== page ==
Sometimes, buildings are more than just functional places where people seek shelter or gather for events. When everything comes together just right, they serve as places of community and worship, sacred spaces where the spiritual journey is brought to life. The Cathedral of Our Lady of the Angels is one of L.A.'s most innovative buildings, able to inspire visitors with its warm, inviting interior, perfect for introspection. Outside, blunt, asymmetrical walls stretch the definition of a cathedral, challenging visitors to rethink their ideas about sacred buildings.
If the beauty of the cathedral compels you to learn more about the art, history and significance of this L.A. landmark, free guided tours are available Monday–Friday at 1 p.m. For groups of 10 or more, call 213.680.5215.
L.A.’s newest cathedral, and one of the largest in the world, the Cathedral of Our Lady of the Angels became a necessity in 1996 when the City of Los Angeles condemned St. Vibiana Cathedral, which had served as the seat of the Archdiocese of Los Angeles since 1876. The Northridge earthquake in 1994 had compromised the structural integrity of St. Vibiana, and the need for a new cathedral became a top priority for civic and church leaders.
The Cathedral Advisory Board considered several locations for the new cathedral, finally settling on the 5.6-acre site on Bunker Hill near the Hollywood Freeway. After Pritzker Prize-winning architect José Rafael Moneo was selected to design the new building, he began working closely with Cardinal Roger Mahoney to create a structure that would echo centuries of church design yet resonate in a contemporary context. As Moneo put it, the building should be “one of those examples where 20th-century architecture touched the sense of the sacred.”
On Sept. 21, 1997, the Archdiocese held the official ground-blessing ceremony for the new cathedral, and construction began shortly afterward. More than 2,000 people contributed to the construction process, taking five years to bring the building from the design stage to completion. The formal dedication ceremony was held on Sept. 2, 2002, unveiling a building that is almost entirely devoid of right angles with flat, fortress-like outer walls made from architectural concrete poured into forms. In an attempt to safeguard against the previous cathedral’s fate, Moneo’s masterpiece was built on 198 rubber pads, allowing it to float and move laterally in the event of seismic activity.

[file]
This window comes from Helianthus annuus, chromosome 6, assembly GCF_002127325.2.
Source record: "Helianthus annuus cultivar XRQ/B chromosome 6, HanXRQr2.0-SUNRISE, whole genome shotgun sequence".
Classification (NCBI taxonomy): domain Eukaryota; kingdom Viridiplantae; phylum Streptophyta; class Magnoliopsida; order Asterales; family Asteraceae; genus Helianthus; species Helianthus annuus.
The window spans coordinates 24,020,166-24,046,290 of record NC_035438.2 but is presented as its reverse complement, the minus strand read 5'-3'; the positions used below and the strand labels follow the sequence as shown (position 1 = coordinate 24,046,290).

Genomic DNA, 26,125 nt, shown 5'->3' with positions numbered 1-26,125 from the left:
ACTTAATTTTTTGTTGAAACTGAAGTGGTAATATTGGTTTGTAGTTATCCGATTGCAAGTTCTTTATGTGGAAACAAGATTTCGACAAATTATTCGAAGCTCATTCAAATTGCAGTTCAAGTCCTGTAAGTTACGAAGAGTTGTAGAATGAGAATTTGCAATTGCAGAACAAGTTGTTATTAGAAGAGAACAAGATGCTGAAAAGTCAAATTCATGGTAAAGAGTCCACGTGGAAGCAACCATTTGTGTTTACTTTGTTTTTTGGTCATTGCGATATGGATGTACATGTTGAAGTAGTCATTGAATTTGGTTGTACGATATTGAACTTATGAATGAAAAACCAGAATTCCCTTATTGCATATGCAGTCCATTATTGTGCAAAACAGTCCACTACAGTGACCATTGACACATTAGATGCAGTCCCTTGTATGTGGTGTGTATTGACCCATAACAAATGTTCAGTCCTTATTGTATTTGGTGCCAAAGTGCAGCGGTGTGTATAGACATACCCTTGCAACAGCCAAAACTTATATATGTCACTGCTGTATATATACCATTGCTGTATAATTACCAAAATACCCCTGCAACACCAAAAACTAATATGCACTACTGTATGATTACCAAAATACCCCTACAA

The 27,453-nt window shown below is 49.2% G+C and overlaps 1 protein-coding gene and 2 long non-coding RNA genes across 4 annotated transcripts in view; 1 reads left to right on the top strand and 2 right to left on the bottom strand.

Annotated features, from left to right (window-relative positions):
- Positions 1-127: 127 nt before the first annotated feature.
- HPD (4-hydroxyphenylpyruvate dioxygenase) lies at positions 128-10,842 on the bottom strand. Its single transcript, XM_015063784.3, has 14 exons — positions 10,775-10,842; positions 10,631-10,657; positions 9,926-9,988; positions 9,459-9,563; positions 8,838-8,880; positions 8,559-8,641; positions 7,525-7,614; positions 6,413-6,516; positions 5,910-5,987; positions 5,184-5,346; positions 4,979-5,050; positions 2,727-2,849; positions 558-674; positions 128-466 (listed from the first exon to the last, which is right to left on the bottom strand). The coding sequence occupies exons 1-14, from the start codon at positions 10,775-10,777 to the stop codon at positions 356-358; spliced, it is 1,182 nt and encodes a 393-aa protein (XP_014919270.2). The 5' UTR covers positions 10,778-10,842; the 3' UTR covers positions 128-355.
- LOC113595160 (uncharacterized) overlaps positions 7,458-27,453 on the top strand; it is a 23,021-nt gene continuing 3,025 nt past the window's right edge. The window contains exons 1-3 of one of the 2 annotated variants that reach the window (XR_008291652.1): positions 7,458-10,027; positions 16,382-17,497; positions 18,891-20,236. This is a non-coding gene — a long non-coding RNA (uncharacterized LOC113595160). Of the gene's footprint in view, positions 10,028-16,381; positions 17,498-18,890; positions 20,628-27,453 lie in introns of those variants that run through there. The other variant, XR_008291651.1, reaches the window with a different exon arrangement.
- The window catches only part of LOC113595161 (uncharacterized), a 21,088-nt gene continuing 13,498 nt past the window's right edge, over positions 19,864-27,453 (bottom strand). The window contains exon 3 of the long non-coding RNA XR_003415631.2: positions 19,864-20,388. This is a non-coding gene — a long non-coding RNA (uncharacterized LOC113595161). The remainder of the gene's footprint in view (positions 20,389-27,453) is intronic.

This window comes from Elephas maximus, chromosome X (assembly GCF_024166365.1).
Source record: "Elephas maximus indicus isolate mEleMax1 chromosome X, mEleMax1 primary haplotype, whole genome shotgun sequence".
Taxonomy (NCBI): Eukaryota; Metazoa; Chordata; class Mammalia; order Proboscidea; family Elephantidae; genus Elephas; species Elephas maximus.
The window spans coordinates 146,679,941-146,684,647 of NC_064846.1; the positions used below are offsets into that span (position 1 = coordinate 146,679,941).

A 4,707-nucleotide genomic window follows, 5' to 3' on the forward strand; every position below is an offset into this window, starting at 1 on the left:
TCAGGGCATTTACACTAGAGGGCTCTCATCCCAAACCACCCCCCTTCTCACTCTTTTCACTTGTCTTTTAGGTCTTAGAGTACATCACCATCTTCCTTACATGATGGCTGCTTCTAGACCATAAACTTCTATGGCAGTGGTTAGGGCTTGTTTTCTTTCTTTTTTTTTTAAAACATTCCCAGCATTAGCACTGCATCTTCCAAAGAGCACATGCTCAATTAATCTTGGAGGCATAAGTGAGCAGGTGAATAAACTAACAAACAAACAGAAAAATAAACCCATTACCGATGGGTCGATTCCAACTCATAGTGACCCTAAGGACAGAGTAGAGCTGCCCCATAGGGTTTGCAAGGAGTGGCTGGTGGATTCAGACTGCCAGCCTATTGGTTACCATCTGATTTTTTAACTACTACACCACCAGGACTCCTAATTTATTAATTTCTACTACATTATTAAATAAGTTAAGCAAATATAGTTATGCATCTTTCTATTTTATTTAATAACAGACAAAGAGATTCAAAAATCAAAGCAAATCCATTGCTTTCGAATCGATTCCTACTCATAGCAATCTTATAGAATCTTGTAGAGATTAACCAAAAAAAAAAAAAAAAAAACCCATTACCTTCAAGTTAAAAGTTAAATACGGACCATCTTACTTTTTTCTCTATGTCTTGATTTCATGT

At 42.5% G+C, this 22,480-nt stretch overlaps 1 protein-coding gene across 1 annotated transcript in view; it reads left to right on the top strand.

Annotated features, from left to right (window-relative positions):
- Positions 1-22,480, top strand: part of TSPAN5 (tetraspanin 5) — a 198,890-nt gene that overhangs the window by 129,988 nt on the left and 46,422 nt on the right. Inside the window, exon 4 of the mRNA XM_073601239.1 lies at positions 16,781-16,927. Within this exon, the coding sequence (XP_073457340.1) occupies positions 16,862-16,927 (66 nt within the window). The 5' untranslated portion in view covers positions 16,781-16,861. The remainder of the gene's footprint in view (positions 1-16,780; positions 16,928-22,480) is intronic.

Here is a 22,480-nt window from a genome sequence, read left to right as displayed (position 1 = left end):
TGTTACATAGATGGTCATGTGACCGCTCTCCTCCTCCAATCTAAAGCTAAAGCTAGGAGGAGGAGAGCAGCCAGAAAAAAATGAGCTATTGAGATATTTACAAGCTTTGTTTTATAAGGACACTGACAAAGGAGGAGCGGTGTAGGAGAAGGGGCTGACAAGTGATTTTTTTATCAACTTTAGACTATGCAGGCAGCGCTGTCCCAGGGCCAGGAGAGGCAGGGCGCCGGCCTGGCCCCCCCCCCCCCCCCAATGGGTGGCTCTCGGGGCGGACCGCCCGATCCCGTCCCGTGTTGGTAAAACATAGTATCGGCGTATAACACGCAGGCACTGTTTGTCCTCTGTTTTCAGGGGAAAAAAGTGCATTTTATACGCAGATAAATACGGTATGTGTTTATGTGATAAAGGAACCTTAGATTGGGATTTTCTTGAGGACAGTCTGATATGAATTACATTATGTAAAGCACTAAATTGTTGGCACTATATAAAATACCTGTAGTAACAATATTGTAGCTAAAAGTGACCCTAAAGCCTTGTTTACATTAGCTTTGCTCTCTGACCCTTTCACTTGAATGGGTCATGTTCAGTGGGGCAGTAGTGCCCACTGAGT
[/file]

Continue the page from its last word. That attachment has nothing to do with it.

At 65,000 square feet, 11 stories and 151 million pounds, the Cathedral of Our Lady of the Angels is a massive structure built to last 500 years.
Inside the cathedral, natural light floods the main interior space through slanted shafts in the walls as well as through the cross “lantern” at the front of the building. Rather than the standard stained glass windows, Moneo employed glass-sheltered alabaster mosaics to flood the nave with opaque light in subtle earth tones. In fact, the building features one of the largest single uses of alabaster windows in the world, measuring more than 30,000 square feet.
Nine steel trusses and four main walls support the vast ceiling, eliminating the need for interior pillars and providing clean sightlines for the entire congregation. The floor was laid out in more than 60,000 small paving stones of Spanish Jana limestone.
In a break with tradition, the main entrance to the cathedral is located at the front of the building, guiding visitors through a long ambulatory encircling the interior nave. Such a configuration invites visitors to reflect on their spiritual journey as they’re drawn toward the center of the cathedral.
At the main entrance, sculptor Robert Graham’s eight-foot statue of Our Lady of the Angels and his 25-ton bronze doors welcome visitors as they cross the threshold and enter the sacred space of the cathedral. The doors feature an elaborate structure of pre-Christian symbols from around the globe. It also features 15 manifestations of the Virgin, some European in origin and others recognizable to the indigenous cultures of the New World.
Inside the cathedral, a series of 25 tapestries adorn the south and north walls of the nave, depicting 135 holy men, women and children — some saints and church leaders, others anonymous holy people. The Communion of Saints, as the cycle is known, is one of the largest tapestry collections hanging in a Catholic church in the United States. It’s the work of noted California artist John Nava, who employed stone textures and subtle earth tones in the tapestries, calling to mind Italian frescoes of antiquity.
Other artistic flourishes include the Altar of Angels, constructed from a six-ton slab of Turkish Rosso Laguna marble, the bishop’s cathedra (Latin for “chair”), built with wood from every continent except Antarctica and constructed using Old World joinery techniques, 12 bronze dedication candleholders featuring angels with outstretched wings, and the dark bronze crucifixion sculpture by Simon Toparovsky.
555 W. Temple St., Downtown Los Angeles, 90012